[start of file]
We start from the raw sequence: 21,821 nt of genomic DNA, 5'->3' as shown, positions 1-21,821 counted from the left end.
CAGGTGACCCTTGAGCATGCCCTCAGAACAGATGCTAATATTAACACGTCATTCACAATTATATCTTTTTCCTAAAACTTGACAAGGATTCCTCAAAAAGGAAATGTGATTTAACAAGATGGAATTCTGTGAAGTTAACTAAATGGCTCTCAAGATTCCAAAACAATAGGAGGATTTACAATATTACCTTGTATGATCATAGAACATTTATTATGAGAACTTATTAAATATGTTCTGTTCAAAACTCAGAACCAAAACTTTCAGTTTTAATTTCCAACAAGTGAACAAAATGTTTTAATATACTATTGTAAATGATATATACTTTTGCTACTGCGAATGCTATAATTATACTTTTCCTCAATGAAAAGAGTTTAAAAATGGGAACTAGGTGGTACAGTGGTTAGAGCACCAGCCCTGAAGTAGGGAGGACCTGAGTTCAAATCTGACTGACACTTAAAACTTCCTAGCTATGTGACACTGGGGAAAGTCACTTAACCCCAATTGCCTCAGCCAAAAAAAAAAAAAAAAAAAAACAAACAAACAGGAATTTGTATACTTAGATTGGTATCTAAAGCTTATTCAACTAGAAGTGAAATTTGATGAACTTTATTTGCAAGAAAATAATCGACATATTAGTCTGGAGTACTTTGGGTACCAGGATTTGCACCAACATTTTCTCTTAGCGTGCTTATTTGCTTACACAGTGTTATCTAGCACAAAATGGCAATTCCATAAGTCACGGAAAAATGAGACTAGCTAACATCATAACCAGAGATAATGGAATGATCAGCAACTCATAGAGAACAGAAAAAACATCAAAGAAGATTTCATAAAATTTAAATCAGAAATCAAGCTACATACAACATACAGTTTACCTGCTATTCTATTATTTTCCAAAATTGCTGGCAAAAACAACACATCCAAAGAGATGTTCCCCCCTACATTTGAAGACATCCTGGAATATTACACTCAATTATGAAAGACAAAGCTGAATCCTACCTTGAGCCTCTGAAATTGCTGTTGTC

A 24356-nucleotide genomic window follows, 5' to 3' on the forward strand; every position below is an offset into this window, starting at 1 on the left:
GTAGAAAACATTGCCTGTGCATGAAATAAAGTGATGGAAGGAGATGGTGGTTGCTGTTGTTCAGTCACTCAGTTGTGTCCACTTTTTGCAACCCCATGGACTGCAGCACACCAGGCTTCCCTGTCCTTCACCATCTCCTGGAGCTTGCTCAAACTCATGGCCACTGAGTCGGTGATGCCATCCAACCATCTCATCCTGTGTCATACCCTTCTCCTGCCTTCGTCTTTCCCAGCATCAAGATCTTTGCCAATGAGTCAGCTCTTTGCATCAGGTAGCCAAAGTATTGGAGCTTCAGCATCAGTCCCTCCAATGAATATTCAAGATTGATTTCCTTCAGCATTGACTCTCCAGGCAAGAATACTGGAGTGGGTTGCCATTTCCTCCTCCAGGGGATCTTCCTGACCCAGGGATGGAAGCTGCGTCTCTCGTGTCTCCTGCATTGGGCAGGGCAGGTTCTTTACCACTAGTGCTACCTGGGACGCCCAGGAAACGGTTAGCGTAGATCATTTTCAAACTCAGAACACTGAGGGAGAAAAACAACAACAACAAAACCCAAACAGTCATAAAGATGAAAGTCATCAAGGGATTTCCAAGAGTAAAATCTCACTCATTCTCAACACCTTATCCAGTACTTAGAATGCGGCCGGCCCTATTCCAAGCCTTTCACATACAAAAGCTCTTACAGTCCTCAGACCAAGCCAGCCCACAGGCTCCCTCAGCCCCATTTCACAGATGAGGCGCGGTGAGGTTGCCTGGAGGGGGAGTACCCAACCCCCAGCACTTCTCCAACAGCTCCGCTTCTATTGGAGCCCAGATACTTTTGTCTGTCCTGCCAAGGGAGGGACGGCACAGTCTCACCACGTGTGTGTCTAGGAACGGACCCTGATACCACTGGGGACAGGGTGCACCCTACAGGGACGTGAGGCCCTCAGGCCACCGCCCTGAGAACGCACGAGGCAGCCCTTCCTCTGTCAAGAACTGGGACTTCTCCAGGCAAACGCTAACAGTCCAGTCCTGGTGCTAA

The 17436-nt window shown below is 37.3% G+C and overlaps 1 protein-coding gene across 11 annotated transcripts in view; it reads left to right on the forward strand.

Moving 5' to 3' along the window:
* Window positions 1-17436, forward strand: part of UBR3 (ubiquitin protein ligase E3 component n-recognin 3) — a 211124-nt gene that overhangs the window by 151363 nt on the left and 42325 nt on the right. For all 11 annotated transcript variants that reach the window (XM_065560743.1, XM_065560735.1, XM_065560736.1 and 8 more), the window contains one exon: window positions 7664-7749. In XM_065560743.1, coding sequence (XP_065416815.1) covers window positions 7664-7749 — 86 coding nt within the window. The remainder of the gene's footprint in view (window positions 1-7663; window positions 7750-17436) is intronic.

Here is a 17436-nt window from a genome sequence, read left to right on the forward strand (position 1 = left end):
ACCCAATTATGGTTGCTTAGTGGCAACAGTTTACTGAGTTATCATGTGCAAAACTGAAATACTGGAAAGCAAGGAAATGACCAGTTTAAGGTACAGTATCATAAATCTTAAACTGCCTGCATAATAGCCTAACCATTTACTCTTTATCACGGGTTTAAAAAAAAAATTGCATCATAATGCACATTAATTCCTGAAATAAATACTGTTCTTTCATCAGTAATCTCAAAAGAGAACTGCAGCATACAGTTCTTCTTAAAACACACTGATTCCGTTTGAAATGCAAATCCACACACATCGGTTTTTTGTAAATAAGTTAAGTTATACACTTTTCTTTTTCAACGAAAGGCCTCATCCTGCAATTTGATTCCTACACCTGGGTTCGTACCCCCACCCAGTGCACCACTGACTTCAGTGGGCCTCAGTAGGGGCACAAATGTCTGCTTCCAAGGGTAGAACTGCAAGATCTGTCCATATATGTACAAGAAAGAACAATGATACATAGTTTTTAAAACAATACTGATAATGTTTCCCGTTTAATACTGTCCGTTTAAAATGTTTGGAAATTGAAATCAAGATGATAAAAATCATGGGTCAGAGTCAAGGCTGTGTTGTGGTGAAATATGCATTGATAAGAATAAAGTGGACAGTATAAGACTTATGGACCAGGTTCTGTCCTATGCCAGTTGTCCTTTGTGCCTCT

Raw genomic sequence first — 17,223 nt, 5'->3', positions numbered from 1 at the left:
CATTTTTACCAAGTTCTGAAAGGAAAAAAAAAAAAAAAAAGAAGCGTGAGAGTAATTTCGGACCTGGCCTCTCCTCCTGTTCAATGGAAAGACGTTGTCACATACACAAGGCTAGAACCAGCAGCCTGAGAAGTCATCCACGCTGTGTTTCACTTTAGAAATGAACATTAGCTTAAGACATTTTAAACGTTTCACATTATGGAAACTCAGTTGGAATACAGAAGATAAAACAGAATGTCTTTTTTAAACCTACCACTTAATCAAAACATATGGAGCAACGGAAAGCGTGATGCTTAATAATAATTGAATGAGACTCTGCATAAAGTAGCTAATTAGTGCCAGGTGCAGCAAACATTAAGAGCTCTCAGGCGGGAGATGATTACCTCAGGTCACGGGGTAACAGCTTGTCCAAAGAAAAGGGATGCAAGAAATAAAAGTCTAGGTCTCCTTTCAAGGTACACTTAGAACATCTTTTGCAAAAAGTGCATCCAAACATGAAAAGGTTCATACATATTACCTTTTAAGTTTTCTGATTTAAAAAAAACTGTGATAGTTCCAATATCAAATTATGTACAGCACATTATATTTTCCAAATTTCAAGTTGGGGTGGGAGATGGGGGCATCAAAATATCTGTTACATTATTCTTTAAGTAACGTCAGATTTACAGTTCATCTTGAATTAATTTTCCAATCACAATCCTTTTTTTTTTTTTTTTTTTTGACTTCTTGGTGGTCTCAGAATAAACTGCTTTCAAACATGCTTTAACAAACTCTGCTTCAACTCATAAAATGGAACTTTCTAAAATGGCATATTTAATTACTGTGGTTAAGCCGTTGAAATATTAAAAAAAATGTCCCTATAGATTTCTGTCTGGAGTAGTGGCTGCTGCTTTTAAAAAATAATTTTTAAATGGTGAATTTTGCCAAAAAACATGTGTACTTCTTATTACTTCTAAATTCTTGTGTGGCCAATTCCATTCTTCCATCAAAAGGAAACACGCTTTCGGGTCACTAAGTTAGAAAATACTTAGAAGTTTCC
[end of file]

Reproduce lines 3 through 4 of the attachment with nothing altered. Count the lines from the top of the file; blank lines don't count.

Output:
A 24356-nucleotide genomic window follows, 5' to 3' on the forward strand; every position below is an offset into this window, starting at 1 on the left:
GTAGAAAACATTGCCTGTGCATGAAATAAAGTGATGGAAGGAGATGGTGGTTGCTGTTGTTCAGTCACTCAGTTGTGTCCACTTTTTGCAACCCCATGGACTGCAGCACACCAGGCTTCCCTGTCCTTCACCATCTCCTGGAGCTTGCTCAAACTCATGGCCACTGAGTCGGTGATGCCATCCAACCATCTCATCCTGTGTCATACCCTTCTCCTGCCTTCGTCTTTCCCAGCATCAAGATCTTTGCCAATGAGTCAGCTCTTTGCATCAGGTAGCCAAAGTATTGGAGCTTCAGCATCAGTCCCTCCAATGAATATTCAAGATTGATTTCCTTCAGCATTGACTCTCCAGGCAAGAATACTGGAGTGGGTTGCCATTTCCTCCTCCAGGGGATCTTCCTGACCCAGGGATGGAAGCTGCGTCTCTCGTGTCTCCTGCATTGGGCAGGGCAGGTTCTTTACCACTAGTGCTACCTGGGACGCCCAGGAAACGGTTAGCGTAGATCATTTTCAAACTCAGAACACTGAGGGAGAAAAACAACAACAACAAAACCCAAACAGTCATAAAGATGAAAGTCATCAAGGGATTTCCAAGAGTAAAATCTCACTCATTCTCAACACCTTATCCAGTACTTAGAATGCGGCCGGCCCTATTCCAAGCCTTTCACATACAAAAGCTCTTACAGTCCTCAGACCAAGCCAGCCCACAGGCTCCCTCAGCCCCATTTCACAGATGAGGCGCGGTGAGGTTGCCTGGAGGGGGAGTACCCAACCCCCAGCACTTCTCCAACAGCTCCGCTTCTATTGGAGCCCAGATACTTTTGTCTGTCCTGCCAAGGGAGGGACGGCACAGTCTCACCACGTGTGTGTCTAGGAACGGACCCTGATACCACTGGGGACAGGGTGCACCCTACAGGGACGTGAGGCCCTCAGGCCACCGCCCTGAGAACGCACGAGGCAGCCCTTCCTCTGTCAAGAACTGGGACTTCTCCAGGCAAACGCTAACAGTCCAGTCCTGGTGCTAA